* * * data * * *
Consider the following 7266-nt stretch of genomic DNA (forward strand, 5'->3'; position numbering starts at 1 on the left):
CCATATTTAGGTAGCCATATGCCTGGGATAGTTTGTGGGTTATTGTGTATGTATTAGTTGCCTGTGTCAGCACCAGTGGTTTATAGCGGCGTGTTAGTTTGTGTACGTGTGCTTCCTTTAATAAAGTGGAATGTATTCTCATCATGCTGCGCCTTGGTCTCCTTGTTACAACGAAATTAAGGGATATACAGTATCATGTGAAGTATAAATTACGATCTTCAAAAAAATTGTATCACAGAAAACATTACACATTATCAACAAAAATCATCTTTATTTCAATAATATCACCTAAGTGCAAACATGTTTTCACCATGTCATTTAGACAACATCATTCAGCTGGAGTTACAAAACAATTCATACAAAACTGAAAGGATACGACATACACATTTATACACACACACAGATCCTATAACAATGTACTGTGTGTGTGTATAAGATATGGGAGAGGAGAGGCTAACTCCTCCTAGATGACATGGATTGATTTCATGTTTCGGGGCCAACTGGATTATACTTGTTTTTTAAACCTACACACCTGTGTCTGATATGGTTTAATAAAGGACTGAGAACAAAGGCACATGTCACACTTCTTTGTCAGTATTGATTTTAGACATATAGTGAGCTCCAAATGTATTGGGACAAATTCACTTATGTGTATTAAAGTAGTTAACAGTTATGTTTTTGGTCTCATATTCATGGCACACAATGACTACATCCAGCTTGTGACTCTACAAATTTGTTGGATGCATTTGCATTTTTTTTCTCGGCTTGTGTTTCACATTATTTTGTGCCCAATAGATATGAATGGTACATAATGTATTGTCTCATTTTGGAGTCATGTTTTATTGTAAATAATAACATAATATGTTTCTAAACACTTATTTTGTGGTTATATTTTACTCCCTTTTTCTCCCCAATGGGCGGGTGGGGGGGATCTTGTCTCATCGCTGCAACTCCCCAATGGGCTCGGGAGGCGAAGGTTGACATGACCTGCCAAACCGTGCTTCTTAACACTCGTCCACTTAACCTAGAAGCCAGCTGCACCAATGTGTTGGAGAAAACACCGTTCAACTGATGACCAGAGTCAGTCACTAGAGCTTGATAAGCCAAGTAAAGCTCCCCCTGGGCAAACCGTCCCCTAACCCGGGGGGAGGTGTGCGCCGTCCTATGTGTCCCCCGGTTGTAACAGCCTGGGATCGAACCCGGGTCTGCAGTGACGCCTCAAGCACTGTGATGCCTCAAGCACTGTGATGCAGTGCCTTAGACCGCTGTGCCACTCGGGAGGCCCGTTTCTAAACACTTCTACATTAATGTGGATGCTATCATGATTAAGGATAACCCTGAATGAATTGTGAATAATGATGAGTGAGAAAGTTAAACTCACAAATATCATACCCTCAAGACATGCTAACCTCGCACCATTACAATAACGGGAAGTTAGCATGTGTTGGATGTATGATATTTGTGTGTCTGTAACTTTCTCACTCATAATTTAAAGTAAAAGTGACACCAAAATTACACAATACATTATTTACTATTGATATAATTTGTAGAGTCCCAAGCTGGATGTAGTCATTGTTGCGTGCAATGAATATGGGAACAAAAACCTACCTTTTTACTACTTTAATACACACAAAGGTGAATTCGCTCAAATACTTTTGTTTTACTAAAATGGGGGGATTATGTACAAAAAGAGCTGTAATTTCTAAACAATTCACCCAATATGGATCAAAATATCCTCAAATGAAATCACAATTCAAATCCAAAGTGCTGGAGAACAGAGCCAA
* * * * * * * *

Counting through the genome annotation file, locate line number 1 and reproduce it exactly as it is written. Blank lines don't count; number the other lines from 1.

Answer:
Consider the following 7266-nt stretch of genomic DNA (forward strand, 5'->3'; position numbering starts at 1 on the left):